By Richard Dickenson
I have been good friends with several dogs. There was Sausage, our first ever, a mixture of Cyprus pye-dog and good luck who slept in a potato box and swam every day with my ten-month-old daughter, nudging her safely back towards the sand if she ventured too far.
There was Wake, a huge Alsatian whom my three-year-old son could ride and who allowed her ears to be used as reins to hang on to. And there was Bess, for several years my gun dog and best friend, whom, when I was in disgrace, loved me just the same and whom, when she sensed I was tired, would lie down for her fleecy tummy to be used as a secure and comfy pillow. How I loved her, and all of them. And what a lot I learned from them.
On the contrary I have never owned a cat. Mind you, I have been owned, or perhaps, adopted, by one or another from time to time. Cats are different. In ancient Egypt they were worshipped as gods and they’ve never really come back down to earth.
When I was around ten dogs were automatic friends. They were to be befriended, cared about, fed with anything we ourselves had to share. They were, in every way, persona grata. Cats, on the other hand were enemies and were open to every injustice and discourtesy. If there were torments or experiments to be devised frogs, squirrels and, above all cats, were the subjects of choice.
I never remember even the most wretched adolescent lad tying an old can to a dog’s tail. But I saw many an unwary cat tear, screaming and howling, for the nearest cover while the unknown demon on its tail rattled and clanked in inescapable pursuit.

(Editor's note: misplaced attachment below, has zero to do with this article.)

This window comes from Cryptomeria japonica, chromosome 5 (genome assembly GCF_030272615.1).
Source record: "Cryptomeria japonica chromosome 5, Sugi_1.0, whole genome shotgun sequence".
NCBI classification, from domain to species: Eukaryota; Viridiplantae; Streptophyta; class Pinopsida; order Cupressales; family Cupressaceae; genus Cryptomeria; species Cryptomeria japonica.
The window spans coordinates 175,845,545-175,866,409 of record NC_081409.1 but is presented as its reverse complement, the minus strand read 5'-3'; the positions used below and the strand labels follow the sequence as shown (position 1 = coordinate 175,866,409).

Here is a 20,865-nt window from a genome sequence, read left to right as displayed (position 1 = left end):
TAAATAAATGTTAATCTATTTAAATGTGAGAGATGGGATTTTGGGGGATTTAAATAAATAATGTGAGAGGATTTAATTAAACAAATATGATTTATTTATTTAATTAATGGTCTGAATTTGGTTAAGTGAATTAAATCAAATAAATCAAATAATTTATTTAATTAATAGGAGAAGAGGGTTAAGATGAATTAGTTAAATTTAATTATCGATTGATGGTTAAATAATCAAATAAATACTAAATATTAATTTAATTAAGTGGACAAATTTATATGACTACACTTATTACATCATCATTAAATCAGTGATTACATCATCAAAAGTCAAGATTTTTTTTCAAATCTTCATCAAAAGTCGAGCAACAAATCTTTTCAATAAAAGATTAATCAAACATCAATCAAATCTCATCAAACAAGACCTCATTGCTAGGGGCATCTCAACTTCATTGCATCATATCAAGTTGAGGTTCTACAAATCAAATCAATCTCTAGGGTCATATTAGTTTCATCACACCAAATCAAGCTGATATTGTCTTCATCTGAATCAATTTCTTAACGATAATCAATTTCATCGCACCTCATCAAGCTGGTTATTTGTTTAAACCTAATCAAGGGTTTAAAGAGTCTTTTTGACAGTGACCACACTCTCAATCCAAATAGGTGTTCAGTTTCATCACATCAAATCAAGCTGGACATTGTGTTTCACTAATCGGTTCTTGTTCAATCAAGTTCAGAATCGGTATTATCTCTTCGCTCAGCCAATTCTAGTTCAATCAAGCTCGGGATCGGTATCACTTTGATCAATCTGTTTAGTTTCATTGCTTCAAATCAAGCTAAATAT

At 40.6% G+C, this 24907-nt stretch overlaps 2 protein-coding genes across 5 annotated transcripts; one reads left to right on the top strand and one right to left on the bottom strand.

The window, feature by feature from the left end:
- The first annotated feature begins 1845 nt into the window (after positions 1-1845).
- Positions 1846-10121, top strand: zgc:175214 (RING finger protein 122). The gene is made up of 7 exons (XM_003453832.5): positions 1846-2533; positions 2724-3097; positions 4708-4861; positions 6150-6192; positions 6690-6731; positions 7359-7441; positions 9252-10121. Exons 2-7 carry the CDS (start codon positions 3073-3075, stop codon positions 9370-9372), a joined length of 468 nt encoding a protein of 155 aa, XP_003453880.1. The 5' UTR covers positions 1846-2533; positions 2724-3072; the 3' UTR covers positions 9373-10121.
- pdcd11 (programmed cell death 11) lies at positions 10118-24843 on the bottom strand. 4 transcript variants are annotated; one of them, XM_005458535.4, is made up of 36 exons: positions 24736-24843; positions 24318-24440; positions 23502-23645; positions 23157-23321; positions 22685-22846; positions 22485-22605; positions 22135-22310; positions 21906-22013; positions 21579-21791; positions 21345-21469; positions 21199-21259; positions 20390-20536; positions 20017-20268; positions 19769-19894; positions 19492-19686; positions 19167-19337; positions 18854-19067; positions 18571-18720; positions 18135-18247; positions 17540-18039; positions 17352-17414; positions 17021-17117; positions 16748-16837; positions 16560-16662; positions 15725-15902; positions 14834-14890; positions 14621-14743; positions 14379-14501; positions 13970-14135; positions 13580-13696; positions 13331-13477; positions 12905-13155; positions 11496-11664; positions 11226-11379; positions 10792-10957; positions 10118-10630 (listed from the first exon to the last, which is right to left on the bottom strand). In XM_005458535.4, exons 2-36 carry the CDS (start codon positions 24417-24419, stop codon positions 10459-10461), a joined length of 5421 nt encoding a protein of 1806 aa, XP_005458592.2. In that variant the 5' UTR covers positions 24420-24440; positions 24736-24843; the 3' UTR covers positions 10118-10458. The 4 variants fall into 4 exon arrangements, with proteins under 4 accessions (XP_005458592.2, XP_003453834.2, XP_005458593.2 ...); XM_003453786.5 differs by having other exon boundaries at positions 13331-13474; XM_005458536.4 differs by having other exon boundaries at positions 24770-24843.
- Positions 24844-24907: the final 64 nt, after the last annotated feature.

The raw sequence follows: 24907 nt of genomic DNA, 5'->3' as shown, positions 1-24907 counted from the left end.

When Mrs. Thomas hung her big mat over her second story balcony a cat, thrown up to it, would clutch at it and cause it to slide off the bannister and down. A cat could be held out over a bridge and dropped to see if it really could land on its feet. If it succeeded more than once or twice the next stage was to try it out from a bridge over the river and see if it could still do it. Cats were not even safe when dead. If a local moggie was hit by a truck and squashed flat onto the highway the first thing the lads did was group a few big rocks around it’s corpse, once certainly good and dead. These were to cause other trucks to veer out of the way. A few days in the summer sun and the flat cat could be carefully prised off the tarmac in more or less one piece. Of course we had to sacrifice a few steadfastly adherent morsels and organs. But with care and patience we landed up with a flat, obnoxious feline stiff ready for action.
And why would we do such unlikely things? Why, to annoy girls. Girls were creatures, allegedly human, but who were not only a bafflement but a kind of alien enemy. This phase, happily, ended automatically at around puberty for reasons that have remained a puzzle to some of us. The flat-dried cats could be swung around by the tail, if still attached, rather in the style of throwing-the-hammer and, used as a frisbee-disc. Spun up and over the girls playground wall the cats produced the desired response of shrieks and screams from the gymslip clad hoydens playing cissy games like tag and skipping on the other side.